Two gigantic solar flares that erupted on the surface of the Sun on Wednesday night have produced magnificent, jaw-dropping imagery and movies of our star’s unpredictable might, but the impact on Earth could be decidedly less enjoyable. The resulting particle blasts are expected to strike our planet at around midnight or early Thursday morning and pose risks to high frequency radios, GPS, and power grids, according to NASA and the National Oceanic and Atmospheric Administration (NOAA).
The two flares occurred one after the other on Wednesday night, with the first coming at 7 pm EST and the second just over an hour later, at 8:15. The initial flare was the larger and stronger of the two, classified as an X5.4, while the second was a bit smaller at X5.1, although both were among the strongest type of flare according to the international, five letter scale used by space scientists. (The scale advances in strength as follows: A, B, C, M and X). Both were substantially stronger than the M.87 class flare that occurred in late January and produced stunning solar vistas of its own.
See a composite video of the two latest flares generated by imagery captured by NASA’s Solar Dynamics Observatory (SDO), an unmanned spacecraft whose sole function is to monitor the Sun, snapping images every 12 seconds. Both flares occurred in an especially active region of the sun dubbed AR 1429.
Both flares were likely to be larger than the size of Earth itself, spewing billions tons of gas and other stellar matter into space along with waves of radioactive particles, events known as “coronal mass ejections,” or CMEs. The larger CME is traveling away from the Sun (and toward Earth) at 1,300 miles per second and the second at upwards of 1,100 miles per second, according to NASA. They’re expected to strike Earth at about 1:25 AM EST, plus or minus several hours, the agency said, causing a geomagnetic storm in the atmosphere that will be especially felt — and seen — at higher northern latitudes.
It’s the resulting storm that will prove to be the biggest source of potential trouble for communications and power back on Earth, according to Rodney Viereck, director of NOAA’s Space Weather Prediction Testbed, located in Boulder, Colorado.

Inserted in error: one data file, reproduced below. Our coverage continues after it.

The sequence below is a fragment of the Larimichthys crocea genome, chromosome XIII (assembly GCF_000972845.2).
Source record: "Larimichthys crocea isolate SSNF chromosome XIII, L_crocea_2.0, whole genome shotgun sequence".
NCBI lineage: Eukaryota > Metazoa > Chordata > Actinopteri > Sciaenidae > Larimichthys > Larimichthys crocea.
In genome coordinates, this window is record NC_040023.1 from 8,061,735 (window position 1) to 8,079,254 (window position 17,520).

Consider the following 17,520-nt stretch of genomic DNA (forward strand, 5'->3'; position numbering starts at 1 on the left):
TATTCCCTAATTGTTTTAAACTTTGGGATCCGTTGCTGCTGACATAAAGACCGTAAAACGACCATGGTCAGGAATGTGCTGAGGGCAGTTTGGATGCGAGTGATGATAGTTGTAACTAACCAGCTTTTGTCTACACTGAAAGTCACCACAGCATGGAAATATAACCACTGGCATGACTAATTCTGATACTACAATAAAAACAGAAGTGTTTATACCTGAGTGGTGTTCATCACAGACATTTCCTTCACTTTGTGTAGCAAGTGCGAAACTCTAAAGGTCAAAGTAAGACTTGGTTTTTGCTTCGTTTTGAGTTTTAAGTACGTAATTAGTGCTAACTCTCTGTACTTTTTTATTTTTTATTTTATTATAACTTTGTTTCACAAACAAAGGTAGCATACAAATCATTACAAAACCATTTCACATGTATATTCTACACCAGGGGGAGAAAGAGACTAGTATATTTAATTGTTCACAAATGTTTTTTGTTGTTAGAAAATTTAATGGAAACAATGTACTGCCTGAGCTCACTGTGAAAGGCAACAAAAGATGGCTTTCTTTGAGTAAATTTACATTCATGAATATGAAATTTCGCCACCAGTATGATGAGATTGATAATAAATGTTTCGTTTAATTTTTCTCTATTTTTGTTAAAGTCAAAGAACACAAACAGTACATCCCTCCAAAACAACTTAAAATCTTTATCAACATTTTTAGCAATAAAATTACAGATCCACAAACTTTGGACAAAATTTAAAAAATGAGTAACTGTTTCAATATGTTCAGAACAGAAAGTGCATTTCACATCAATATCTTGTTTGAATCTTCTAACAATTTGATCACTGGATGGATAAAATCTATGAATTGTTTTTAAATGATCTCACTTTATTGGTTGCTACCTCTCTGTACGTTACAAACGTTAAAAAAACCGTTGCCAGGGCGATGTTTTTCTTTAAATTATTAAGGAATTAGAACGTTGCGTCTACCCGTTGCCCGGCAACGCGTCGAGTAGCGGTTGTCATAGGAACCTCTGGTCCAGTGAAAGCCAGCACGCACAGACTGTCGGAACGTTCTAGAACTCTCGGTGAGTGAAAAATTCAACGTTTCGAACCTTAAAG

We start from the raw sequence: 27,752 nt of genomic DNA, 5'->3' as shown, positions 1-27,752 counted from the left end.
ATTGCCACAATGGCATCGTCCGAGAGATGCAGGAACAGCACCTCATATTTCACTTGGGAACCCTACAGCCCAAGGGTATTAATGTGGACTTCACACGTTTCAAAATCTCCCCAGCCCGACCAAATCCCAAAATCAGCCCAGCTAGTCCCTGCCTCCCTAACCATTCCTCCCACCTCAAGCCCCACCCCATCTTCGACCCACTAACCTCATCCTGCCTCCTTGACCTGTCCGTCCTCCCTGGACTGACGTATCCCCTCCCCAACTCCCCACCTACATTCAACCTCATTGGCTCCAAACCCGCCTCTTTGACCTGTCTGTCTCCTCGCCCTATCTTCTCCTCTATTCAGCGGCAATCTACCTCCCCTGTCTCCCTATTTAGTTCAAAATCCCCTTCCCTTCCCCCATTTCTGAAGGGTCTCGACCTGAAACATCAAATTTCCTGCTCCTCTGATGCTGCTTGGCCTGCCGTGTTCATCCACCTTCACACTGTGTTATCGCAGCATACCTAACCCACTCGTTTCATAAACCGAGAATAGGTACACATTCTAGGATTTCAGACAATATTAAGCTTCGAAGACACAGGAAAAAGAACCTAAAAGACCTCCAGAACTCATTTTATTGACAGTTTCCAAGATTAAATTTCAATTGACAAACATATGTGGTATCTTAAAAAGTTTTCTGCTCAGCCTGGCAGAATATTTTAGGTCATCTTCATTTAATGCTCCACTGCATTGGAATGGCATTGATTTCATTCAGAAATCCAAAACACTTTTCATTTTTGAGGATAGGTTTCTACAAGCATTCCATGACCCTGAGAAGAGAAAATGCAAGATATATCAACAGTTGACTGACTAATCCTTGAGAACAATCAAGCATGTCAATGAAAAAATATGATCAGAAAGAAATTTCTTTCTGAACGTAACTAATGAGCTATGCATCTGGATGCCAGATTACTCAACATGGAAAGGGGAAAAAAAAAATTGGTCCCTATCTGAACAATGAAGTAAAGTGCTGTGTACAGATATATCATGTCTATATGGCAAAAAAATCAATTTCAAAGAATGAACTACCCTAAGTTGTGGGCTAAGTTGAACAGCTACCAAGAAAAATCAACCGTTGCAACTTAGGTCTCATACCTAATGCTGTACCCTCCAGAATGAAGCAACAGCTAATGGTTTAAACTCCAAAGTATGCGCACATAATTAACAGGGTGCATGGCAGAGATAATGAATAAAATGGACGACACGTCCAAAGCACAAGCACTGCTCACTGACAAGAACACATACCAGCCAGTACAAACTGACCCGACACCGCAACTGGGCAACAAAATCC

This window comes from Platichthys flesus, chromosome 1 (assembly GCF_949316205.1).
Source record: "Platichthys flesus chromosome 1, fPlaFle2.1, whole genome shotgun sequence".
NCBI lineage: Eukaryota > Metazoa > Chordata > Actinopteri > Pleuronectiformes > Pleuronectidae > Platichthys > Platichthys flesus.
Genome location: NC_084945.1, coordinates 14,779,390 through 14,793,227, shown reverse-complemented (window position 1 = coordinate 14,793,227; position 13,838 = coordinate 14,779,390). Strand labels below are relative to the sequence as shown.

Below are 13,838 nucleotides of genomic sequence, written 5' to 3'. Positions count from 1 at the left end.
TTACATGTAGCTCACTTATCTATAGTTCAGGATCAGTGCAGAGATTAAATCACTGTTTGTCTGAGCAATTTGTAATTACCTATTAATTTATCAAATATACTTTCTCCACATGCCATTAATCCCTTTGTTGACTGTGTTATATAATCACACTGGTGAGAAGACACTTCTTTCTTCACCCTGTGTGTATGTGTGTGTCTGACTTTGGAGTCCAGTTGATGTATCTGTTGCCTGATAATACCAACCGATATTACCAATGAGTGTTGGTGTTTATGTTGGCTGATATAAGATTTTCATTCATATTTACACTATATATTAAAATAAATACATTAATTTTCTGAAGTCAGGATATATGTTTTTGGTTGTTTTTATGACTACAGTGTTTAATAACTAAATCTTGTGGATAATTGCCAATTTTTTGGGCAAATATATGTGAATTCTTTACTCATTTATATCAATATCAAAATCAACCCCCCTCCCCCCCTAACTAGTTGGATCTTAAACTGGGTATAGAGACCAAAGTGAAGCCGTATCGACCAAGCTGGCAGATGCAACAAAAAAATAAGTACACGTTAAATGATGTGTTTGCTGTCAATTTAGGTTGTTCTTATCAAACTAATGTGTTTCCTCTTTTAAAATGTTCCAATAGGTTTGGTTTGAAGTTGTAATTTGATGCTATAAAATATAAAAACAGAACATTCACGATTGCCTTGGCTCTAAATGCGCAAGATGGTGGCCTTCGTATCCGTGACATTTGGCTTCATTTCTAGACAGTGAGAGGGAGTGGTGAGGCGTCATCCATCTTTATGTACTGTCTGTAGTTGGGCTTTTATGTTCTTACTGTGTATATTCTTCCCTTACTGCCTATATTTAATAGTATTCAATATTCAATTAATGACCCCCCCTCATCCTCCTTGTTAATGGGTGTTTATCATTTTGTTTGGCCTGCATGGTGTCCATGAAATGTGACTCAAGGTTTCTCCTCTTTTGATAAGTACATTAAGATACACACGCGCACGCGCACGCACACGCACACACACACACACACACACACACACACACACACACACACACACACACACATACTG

“This is a significant storm,” Viereck told TPM in a telephone interview.
Viereck explained that power grid operators would face the greatest challenge from the storm, as the particle blast would see “lots of voltage applied externally to their power lines.”
Power grid operators and utilities in the Northeast are most susceptible to the effects of the storm, according to Viereck, due to the fact that the natural ground conductivity of the Earth itself is stronger in the region, and thus already places an increased load on power lines there.
However, Viereck said that based on information provided to the grids by his agency and NASA, many had already begun taking precautionary measures of reducing their capacity below peak in order to handle the sudden influx of voltage when it eventually arrives.
“We’ve been telling them what’s coming and they’ve been preparing their systems accordingly,” Viereck said.
Viereck additionally said that the storm would likely make GPS communications slightly more inaccurate (pinpointing locations within 60 feet instead of 10, for example), as well as disrupting high-frequency radio communications used by airliners and emergency response operators. However, again, in these cases, the appropriate people have been warned and are taking steps to prepare for the coming particle blasts, with airlines re-routing flights away from the North Pole and with the military already relying on dual frequency GPS.
As far as the rest of us, Viereck said that if located in latitudes as far south as upstate New York (about the mid 40s and above), people should be on the lookout for a specular display of Northern Lights (aurora borealis) around midnight or shortly before or after.
“If and when [the storm] arrives, there will be several hours of good auroral activities,” Viereck said.
There will only be more spectacular displays and solar flares in the months and next few years to come, as the Sun is approaching “solar maximum,” a period of increased magnetic bundles on the surface of the Sun called sunspots and corresponding intensified activity, which occurs roughly every 11 years on a regular solar cycle.
The Sun is expected to experience solar maximum in 2013 or 2014, with more frequent and stronger events leading up to the maximum and the strongest flares possibly occurring during the declination period, according to Viereck.
“Most very very large events occur during declining phase,” Viereck told TPM. “We anticipate seeing such events all the way through 2015 and 2016. This is by no means is the biggest we’ll see during this solar cycle.”
The last time a flare of such size and strength or greater occurred was back on August 9, 2011, when the Sun spewed an X6.9 flare, NASA reported.
chart by Clayton Ashley